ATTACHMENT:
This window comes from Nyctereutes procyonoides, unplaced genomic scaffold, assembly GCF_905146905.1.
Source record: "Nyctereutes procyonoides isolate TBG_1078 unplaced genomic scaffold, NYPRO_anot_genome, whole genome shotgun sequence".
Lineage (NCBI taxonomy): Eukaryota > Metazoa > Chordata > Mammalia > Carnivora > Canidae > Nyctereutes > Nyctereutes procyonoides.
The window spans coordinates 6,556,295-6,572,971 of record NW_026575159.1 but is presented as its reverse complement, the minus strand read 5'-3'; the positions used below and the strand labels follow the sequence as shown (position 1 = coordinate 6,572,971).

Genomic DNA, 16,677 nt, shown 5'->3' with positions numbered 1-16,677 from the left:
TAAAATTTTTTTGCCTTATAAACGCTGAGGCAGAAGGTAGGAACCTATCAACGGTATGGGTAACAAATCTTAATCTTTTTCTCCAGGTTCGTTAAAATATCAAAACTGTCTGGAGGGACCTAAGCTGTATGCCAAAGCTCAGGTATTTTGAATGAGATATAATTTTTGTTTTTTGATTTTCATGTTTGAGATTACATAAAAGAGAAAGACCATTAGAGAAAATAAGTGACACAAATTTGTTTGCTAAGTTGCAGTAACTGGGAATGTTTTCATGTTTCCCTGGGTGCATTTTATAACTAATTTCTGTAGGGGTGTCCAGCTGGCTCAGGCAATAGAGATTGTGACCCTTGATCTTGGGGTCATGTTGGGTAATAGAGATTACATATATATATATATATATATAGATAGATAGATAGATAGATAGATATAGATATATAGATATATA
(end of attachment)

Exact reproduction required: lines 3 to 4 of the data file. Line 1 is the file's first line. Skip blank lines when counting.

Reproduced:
Lineage (NCBI taxonomy): Eukaryota > Metazoa > Chordata > Mammalia > Carnivora > Canidae > Nyctereutes > Nyctereutes procyonoides.
The window spans coordinates 6,556,295-6,572,971 of record NW_026575159.1 but is presented as its reverse complement, the minus strand read 5'-3'; the positions used below and the strand labels follow the sequence as shown (position 1 = coordinate 6,572,971).